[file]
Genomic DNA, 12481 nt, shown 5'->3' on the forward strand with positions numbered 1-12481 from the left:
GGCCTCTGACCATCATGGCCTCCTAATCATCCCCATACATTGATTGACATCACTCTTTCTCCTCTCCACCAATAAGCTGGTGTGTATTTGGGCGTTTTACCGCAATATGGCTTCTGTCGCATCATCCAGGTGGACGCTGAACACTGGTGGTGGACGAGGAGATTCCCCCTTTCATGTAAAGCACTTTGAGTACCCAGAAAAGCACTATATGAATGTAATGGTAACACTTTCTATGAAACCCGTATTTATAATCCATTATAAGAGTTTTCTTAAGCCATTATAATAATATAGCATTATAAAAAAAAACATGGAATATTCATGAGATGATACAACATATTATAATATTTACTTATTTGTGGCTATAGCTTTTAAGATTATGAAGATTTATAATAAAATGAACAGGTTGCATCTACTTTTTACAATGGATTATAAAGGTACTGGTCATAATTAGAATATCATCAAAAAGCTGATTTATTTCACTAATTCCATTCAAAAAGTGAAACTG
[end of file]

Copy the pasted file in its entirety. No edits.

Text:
Genomic DNA, 12481 nt, shown 5'->3' on the forward strand with positions numbered 1-12481 from the left:
GGCCTCTGACCATCATGGCCTCCTAATCATCCCCATACATTGATTGACATCACTCTTTCTCCTCTCCACCAATAAGCTGGTGTGTATTTGGGCGTTTTACCGCAATATGGCTTCTGTCGCATCATCCAGGTGGACGCTGAACACTGGTGGTGGACGAGGAGATTCCCCCTTTCATGTAAAGCACTTTGAGTACCCAGAAAAGCACTATATGAATGTAATGGTAACACTTTCTATGAAACCCGTATTTATAATCCATTATAAGAGTTTTCTTAAGCCATTATAATAATATAGCATTATAAAAAAAAACATGGAATATTCATGAGATGATACAACATATTATAATATTTACTTATTTGTGGCTATAGCTTTTAAGATTATGAAGATTTATAATAAAATGAACAGGTTGCATCTACTTTTTACAATGGATTATAAAGGTACTGGTCATAATTAGAATATCATCAAAAAGCTGATTTATTTCACTAATTCCATTCAAAAAGTGAAACTG